The group of anti-pipeline landowners met at a fairground near the epicenter of the Keystone battle to discuss strategy in a dispute that has dragged in two national governments.
As they fight their state government in court, and battle the pipeline company for better contract conditions, the holdouts are training a steady gaze on Washington in the hope the U.S. government simply rejects the long-delayed project.
They loved what they saw last week, as U.S. Secretary of State John Kerry slapped down a Canadian request for a decision soon.
One activist called that reaction significant.
She said Kerry, who was known as a climate-change fighter when he was a congressman, had been pretty quiet on Keystone since he took over the department leading the regulatory process.
"He has actually been silent on the issue. So the first time that we’ve actually heard from him was this week – so it was huge news," said Jane Kleeb, a longtime Democratic party activist who is working to organize landowners against the project.
"That was really reassuring to us. Because we think the proper water studies haven’t been done. There’s a whole list of things."
Kerry told a news conference that he would not be rushed and that the process would thoroughly undergo each procedural step.
He made the remarks while standing next to Canada's foreign affairs minister, John Baird.
This was after Baird used a three-day trip to Washington to express exasperation over the project's repeated, years-long delays and demand a decision in time for the 2014 construction season.
Landowners in nearly every state on the pipeline path have already signed deals with TransCanada, the company spearheading the Alberta-to-Texas project.
Even two-thirds of those in Nebraska have agreed to terms with the company.
But the holdouts have proven to be a tenacious bunch.
They are suing their state government, seeking to overturn as unconstitutional a bill that gives the governor power to force them to let TransCanada use their land.
Should they be forced to settle, they've also banded together in an organization in the hope of extracting better contract terms.
A common complaint at Saturday's meeting was about legal liability. Owners of these properties, which have often been in the family for generations, don't want their descendants left with monstrous bills should there be a spill or if anyone accidentally damages the pipeline someday.
Jeanne Crumly gets teary-eyed just speaking about the possibility of damage to her land, which has been farmed by her husband's family for over a century.
The news from Washington gave her cause for hope.
"Hooray," she said of the latest remarks by Kerry.
"I hope there is a process. But I hope it's not just rubber-stamped...
"My reaction is hesitant relief. There's faint belief that, possibly, there is some democratic process."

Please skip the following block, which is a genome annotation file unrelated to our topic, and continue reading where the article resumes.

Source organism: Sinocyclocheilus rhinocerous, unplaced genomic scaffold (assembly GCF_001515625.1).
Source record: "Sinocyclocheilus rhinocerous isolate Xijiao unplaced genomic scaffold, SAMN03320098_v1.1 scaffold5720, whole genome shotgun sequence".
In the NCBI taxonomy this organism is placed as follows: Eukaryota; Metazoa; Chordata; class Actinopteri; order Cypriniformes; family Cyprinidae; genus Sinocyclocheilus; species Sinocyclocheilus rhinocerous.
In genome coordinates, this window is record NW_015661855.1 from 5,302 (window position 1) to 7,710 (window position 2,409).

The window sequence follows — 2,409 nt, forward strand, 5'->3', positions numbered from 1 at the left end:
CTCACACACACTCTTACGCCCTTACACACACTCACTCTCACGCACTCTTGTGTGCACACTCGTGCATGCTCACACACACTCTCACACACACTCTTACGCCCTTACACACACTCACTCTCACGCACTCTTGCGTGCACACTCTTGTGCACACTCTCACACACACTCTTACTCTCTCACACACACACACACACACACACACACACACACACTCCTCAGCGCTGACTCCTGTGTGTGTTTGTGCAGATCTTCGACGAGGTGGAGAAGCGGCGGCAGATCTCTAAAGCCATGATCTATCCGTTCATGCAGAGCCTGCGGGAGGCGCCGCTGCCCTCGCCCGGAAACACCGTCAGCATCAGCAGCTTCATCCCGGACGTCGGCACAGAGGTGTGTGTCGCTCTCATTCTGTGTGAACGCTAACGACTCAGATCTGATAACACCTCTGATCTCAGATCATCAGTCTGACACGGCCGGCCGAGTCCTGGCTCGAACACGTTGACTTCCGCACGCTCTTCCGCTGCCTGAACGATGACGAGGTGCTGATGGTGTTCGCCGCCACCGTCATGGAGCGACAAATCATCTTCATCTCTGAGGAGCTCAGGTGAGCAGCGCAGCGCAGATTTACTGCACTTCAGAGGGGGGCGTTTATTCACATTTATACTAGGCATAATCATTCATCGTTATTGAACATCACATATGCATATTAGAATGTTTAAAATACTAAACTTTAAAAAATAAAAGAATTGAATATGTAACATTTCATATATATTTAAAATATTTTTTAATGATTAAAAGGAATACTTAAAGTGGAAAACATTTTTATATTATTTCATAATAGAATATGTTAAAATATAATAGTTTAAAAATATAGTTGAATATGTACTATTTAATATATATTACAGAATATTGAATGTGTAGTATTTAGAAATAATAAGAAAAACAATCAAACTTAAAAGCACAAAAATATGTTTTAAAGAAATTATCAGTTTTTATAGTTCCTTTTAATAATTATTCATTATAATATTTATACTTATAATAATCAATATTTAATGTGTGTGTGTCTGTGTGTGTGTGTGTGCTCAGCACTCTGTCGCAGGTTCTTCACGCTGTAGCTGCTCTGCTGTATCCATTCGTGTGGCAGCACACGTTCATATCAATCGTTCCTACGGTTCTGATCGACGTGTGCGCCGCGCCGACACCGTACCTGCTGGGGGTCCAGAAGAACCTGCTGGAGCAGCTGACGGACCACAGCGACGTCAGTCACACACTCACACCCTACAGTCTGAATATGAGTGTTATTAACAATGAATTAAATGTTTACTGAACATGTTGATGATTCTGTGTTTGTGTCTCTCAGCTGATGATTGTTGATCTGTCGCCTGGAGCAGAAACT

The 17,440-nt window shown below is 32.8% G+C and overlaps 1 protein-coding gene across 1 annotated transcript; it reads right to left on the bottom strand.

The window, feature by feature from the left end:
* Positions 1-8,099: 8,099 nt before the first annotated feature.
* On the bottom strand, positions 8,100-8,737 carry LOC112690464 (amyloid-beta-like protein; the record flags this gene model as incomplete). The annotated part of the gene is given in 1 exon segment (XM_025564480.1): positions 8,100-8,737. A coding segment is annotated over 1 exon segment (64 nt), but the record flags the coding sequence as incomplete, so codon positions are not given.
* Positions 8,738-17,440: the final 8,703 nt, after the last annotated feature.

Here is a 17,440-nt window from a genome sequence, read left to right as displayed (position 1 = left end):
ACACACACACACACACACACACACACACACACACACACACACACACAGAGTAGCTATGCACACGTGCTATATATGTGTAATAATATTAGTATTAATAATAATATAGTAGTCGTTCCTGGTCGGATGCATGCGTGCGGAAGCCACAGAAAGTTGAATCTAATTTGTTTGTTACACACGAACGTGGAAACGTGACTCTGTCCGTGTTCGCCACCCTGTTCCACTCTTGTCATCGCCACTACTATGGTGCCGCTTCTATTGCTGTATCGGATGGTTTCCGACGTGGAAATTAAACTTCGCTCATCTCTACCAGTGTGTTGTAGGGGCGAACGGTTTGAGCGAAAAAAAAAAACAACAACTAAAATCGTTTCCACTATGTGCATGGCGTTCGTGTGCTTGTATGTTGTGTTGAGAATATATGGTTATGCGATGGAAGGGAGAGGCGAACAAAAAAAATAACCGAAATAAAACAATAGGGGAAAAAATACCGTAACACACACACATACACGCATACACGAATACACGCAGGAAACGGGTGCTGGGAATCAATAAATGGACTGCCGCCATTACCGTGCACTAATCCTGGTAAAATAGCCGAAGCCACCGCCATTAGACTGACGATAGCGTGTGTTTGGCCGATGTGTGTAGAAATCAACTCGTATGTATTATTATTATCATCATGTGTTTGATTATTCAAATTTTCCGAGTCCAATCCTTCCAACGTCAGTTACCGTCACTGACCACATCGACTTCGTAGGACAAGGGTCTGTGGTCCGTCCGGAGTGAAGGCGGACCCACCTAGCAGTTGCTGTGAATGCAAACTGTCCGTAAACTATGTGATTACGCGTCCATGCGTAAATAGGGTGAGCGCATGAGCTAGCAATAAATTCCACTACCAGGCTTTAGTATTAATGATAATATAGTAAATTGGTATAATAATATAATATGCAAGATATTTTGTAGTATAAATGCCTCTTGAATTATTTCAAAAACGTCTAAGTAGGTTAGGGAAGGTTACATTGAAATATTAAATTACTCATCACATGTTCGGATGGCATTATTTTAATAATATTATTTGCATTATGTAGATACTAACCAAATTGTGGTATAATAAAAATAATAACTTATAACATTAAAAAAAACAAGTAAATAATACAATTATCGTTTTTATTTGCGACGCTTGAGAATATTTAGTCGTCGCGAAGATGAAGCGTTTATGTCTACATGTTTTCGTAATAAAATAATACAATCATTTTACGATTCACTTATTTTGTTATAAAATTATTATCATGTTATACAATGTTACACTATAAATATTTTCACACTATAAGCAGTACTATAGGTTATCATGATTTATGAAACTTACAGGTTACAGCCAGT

The retired schoolteacher doesn't want the $61,000 payout offered by TransCanada.
She doesn't trust her state government to conduct an honest environmental assessment.
And she scoffs at something else Baird said last week: that the revised pipeline map has been carefully built to avoid the aquifer that hydrates the state's soil.
To illustrate her point, Crumly takes a reporter out to the soggy tract near Page, Ne., where her husband, Ron, grows soybeans, corn and potatoes.
She says the property is dozens of miles into the supposedly-untouched Ogallala Aquifer, and the pipeline would pass directly through it.
Her husband, Ron, says that even a small, undetected leak would be enough to spoil his crops.
Both husband and wife say they don't have anything against Canadians.
She even reveals that when serving in the South Pacific with the Peace Corps, she stitched a Maple Leaf onto her gear because, she said, "people love Canadians."
At Saturday's meeting, a photo flashes up on the overhead projector. Kleeb jokes that the man in the photo is one Canadian she doesn't like very much.
It's a picture of Prime Minister Stephen Harper.
Near the screen there's a table with T-shirts bearing anti-Keystone slogans on sale for $15.
Although the organization of landowners, the Nebraska Easement Action Team, has received thousands from the deep-pocketed Tides Foundation, there's talk of more legal battles ahead, and the fight may be far from finished.
Near the table is a blunt-talking old farmer wearing a wildrag cowboy neckscarf.
Bruce Boettcher is griping about the "Canooks" trying to strong-arm the locals.
He's so miffed over the attempt to dig on his property that he still drives out to the meetings, even though the latest version of pipeline route doesn't go through his land.
And he's got a message for the folks up north.
"They ain't gonna get the sonofabitch through," he said.
"It's our inherited obligation from our ancestors to protect (our land) and we will - at all costs."